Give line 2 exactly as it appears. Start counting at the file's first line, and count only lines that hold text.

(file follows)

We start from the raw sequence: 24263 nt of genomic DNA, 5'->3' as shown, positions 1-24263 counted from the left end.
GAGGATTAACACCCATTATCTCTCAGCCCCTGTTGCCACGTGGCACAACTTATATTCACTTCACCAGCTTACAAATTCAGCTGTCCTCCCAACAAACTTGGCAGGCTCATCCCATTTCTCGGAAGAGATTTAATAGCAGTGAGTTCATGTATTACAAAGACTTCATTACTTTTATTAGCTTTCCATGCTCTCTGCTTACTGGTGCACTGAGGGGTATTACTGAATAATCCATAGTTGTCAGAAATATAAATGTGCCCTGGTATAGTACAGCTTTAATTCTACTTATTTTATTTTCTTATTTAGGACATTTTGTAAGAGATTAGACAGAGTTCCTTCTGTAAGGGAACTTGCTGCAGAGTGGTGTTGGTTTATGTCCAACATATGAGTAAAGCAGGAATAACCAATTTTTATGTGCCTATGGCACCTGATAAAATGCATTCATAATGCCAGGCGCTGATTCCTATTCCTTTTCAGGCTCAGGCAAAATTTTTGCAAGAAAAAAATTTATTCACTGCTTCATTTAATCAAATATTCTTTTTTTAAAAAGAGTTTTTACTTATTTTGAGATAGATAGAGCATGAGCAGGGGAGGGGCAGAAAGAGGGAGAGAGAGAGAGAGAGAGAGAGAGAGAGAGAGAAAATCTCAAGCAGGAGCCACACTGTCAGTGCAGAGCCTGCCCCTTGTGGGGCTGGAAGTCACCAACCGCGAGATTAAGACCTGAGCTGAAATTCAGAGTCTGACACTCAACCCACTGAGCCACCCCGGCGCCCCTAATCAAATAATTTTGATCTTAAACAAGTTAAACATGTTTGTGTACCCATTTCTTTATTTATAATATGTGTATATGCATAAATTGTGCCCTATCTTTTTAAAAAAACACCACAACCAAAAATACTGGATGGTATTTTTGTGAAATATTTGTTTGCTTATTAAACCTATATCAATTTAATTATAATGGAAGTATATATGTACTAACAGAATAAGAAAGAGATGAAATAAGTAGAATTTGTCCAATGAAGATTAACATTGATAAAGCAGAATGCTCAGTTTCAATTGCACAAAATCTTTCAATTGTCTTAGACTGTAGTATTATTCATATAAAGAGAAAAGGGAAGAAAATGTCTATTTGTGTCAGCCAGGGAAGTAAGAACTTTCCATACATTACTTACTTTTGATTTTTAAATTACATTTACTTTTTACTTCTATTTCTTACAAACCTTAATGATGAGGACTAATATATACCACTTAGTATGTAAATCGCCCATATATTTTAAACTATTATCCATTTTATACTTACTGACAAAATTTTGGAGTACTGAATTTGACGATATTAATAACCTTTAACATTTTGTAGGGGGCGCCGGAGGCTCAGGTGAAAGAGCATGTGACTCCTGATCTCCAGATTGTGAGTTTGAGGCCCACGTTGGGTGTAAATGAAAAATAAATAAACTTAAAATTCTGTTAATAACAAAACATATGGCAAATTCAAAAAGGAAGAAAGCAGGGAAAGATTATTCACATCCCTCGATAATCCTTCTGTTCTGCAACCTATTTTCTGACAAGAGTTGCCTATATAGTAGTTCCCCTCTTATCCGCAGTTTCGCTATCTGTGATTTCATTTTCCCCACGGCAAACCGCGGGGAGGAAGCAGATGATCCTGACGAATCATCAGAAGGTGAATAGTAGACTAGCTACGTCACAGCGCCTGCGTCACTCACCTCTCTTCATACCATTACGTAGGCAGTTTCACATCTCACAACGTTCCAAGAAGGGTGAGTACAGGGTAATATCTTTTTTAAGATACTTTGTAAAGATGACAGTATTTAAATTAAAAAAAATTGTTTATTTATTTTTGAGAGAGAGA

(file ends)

GAGGATTAACACCCATTATCTCTCAGCCCCTGTTGCCACGTGGCACAACTTATATTCACTTCACCAGCTTACAAATTCAGCTGTCCTCCCAACAAACTTGGCAGGCTCATCCCATTTCTCGGAAGAGATTTAATAGCAGTGAGTTCATGTATTACAAAGACTTCATTACTTTTATTAGCTTTCCATGCTCTCTGCTTACTGGTGCACTGAGGGGTATTACTGAATAATCCATAGTTGTCAGAAATATAAATGTGCCCTGGTATAGTACAGCTTTAATTCTACTTATTTTATTTTCTTATTTAGGACATTTTGTAAGAGATTAGACAGAGTTCCTTCTGTAAGGGAACTTGCTGCAGAGTGGTGTTGGTTTATGTCCAACATATGAGTAAAGCAGGAATAACCAATTTTTATGTGCCTATGGCACCTGATAAAATGCATTCATAATGCCAGGCGCTGATTCCTATTCCTTTTCAGGCTCAGGCAAAATTTTTGCAAGAAAAAAATTTATTCACTGCTTCATTTAATCAAATATTCTTTTTTTAAAAAGAGTTTTTACTTATTTTGAGATAGATAGAGCATGAGCAGGGGAGGGGCAGAAAGAGGGAGAGAGAGAGAGAGAGAGAGAGAGAGAGAGAGAAAATCTCAAGCAGGAGCCACACTGTCAGTGCAGAGCCTGCCCCTTGTGGGGCTGGAAGTCACCAACCGCGAGATTAAGACCTGAGCTGAAATTCAGAGTCTGACACTCAACCCACTGAGCCACCCCGGCGCCCCTAATCAAATAATTTTGATCTTAAACAAGTTAAACATGTTTGTGTACCCATTTCTTTATTTATAATATGTGTATATGCATAAATTGTGCCCTATCTTTTTAAAAAAACACCACAACCAAAAATACTGGATGGTATTTTTGTGAAATATTTGTTTGCTTATTAAACCTATATCAATTTAATTATAATGGAAGTATATATGTACTAACAGAATAAGAAAGAGATGAAATAAGTAGAATTTGTCCAATGAAGATTAACATTGATAAAGCAGAATGCTCAGTTTCAATTGCACAAAATCTTTCAATTGTCTTAGACTGTAGTATTATTCATATAAAGAGAAAAGGGAAGAAAATGTCTATTTGTGTCAGCCAGGGAAGTAAGAACTTTCCATACATTACTTACTTTTGATTTTTAAATTACATTTACTTTTTACTTCTATTTCTTACAAACCTTAATGATGAGGACTAATATATACCACTTAGTATGTAAATCGCCCATATATTTTAAACTATTATCCATTTTATACTTACTGACAAAATTTTGGAGTACTGAATTTGACGATATTAATAACCTTTAACATTTTGTAGGGGGCGCCGGAGGCTCAGGTGAAAGAGCATGTGACTCCTGATCTCCAGATTGTGAGTTTGAGGCCCACGTTGGGTGTAAATGAAAAATAAATAAACTTAAAATTCTGTTAATAACAAAACATATGGCAAATTCAAAAAGGAAGAAAGCAGGGAAAGATTATTCACATCCCTCGATAATCCTTCTGTTCTGCAACCTATTTTCTGACAAGAGTTGCCTATATAGTAGTTCCCCTCTTATCCGCAGTTTCGCTATCTGTGATTTCATTTTCCCCACGGCAAACCGCGGGGAGGAAGCAGATGATCCTGACGAATCATCAGAAGGTGAATAGTAGACTAGCTACGTCACAGCGCCTGCGTCACTCACCTCTCTTCATACCATTACGTAGGCAGTTTCACATCTCACAACGTTCCAAGAAGGGTGAGTACAGGGTAATATCTTTTTTAAGATACTTTGTAAAGATGACAGTATTTAAATTAAAAAAAATTGTTTATTTATTTTTGAGAGAGAGA